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By Anne Rossier-Renaud and Olivier Meier, Mercer
A successful global mobility program needs to work well for both the assignees and the company. But implementing an infallible expatriate policy that is both flexible and defined enough to serve as the foundation for any mobility scenario is a challenge, even for the most evolved global mobility programs.
Recent data from Mercer’s Flexible Mobility Policies Survey report shows that developing flexible international mobility policies continues to be a challenge for mobility teams.
Policy flexibility within global mobility programs continues to evolve to address the needs of both employees and HR professionals. A number of different factors are driving this need for flexibility, including (but not limited to) ever-changing assignee demographics, employee expectations, known assignment patterns, and modern technologies and tools.
Employees who choose to take on international assignments are more diverse than ever, coming from different cultural backgrounds, family situation, age, etc. The needs of these diverse groups are hard to address in a rigid one-size-fits-all policy. Similarly, the increasing complexity of home-host move combinations and local conditions in each country are putting pressure on existing policies. It is not always possible to address the specific constraints in every destination.
Generational demographics, culture, and other factors also play a huge role in individual assignees’ expectations. And an attractive employee value proposition for one individual might not be nearly as attractive to another. For example, the 2018 How Global Mobility is Responding to New Dilemmas Survey showed that:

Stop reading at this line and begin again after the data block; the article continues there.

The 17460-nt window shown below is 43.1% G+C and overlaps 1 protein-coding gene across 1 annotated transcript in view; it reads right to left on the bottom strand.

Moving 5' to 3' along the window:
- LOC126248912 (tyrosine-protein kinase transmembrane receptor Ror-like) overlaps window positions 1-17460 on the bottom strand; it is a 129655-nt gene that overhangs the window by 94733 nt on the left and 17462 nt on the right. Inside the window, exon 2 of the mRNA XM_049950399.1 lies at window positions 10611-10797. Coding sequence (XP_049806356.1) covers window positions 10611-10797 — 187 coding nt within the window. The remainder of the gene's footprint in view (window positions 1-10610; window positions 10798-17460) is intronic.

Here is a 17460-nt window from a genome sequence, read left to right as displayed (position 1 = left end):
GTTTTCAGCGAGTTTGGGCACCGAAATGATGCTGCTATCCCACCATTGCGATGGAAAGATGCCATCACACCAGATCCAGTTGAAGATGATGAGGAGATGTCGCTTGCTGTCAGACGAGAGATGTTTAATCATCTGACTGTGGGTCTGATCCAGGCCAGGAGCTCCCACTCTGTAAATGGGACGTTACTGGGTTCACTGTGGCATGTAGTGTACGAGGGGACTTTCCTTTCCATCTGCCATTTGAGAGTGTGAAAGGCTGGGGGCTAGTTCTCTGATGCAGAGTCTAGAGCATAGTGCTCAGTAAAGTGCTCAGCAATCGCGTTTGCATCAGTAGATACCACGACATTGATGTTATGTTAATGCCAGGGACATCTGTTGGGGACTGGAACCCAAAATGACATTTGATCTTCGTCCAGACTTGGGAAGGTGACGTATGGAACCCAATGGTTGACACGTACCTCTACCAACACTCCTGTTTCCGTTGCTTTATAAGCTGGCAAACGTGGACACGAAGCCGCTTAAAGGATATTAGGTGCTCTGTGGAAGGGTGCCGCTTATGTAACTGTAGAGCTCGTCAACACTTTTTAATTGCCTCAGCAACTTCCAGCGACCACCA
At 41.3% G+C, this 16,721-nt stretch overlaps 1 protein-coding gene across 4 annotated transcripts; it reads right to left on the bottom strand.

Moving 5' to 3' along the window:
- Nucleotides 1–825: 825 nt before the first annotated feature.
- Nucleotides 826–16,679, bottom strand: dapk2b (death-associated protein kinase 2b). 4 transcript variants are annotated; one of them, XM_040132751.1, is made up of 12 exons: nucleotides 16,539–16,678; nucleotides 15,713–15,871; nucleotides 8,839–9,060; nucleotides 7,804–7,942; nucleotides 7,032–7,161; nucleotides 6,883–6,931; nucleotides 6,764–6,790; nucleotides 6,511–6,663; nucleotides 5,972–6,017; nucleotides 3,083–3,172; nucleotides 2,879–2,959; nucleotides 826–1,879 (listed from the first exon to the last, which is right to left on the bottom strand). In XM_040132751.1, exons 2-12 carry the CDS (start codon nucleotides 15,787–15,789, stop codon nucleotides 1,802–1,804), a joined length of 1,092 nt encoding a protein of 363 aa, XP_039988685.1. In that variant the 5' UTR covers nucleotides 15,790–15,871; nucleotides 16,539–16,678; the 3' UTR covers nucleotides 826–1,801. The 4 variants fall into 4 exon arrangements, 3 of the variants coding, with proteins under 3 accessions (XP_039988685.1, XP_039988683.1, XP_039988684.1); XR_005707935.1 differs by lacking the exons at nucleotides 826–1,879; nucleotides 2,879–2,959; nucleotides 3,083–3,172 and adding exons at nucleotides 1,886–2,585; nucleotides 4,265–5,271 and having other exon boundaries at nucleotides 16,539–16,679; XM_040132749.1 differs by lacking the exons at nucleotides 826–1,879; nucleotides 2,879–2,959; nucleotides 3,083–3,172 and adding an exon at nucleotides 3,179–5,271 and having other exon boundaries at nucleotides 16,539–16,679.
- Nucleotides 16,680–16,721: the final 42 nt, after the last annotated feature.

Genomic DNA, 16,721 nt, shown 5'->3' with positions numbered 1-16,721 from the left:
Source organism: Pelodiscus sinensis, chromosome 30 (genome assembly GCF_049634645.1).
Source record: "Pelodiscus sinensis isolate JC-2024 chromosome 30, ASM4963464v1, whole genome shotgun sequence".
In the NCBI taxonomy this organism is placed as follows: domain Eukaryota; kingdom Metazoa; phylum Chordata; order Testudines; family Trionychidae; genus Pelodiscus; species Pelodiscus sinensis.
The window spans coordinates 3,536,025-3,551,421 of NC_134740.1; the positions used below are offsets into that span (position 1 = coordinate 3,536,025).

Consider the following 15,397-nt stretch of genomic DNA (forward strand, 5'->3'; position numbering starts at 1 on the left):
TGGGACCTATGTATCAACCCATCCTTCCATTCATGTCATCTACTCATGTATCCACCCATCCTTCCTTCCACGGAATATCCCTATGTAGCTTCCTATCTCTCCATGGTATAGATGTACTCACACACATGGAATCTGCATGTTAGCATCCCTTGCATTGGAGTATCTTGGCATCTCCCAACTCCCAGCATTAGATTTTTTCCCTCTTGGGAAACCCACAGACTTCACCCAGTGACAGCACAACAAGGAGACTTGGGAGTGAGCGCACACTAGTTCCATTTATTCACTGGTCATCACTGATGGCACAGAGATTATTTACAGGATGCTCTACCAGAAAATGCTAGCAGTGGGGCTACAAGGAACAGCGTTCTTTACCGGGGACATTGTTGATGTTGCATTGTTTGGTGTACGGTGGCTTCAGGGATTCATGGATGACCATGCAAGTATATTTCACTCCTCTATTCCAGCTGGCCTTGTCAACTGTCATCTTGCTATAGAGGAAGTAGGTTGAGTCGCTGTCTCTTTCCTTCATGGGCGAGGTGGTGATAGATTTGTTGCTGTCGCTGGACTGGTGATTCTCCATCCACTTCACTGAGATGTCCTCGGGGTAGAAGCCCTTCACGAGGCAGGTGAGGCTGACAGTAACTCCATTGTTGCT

Shifting employee expectations can have a huge impact on everything from relocation management to overall expatriate compensation strategies and beyond.
Ever-evolving technology empowers mobility professionals to introduce more expatriate policy flexibility. More than ever, technology helps better manage assignee package creation and allows the expatriate management team to stay in close communicative contact with their international assignees and provide meaningful analysis and reports to evaluate the relevance and efficiency of mobility programs.
Mobility managers have traditionally used segmentation as a way to address the requirements of different types of moves for different types of assignees. But with increased diversity in employee demographics and profiles, excessive segmentation could lead to further confusion and increase significantly the administrative burden of HR teams. There is a limit to how many different policies can be set up and effectively managed.
The alternative to additional segmentation focuses on enhancing the employee experience through personalized employee value propositions. Developing a unique employee value proposition for each international assignee can be the key to keep both the employee and employer happy. Well-designed value propositions provide a compelling work environment in which each employee’s needs and preferences are addressed through increased flexibility within a given policy while still maintaining a consistent framework and principles.
Mercer’s survey data shows that flexibility is seen as a way to address more individual situations. As such, the Mercer 2019 Flexible Mobility Policies Survey answers some key questions about flexibility in mobility policies, including: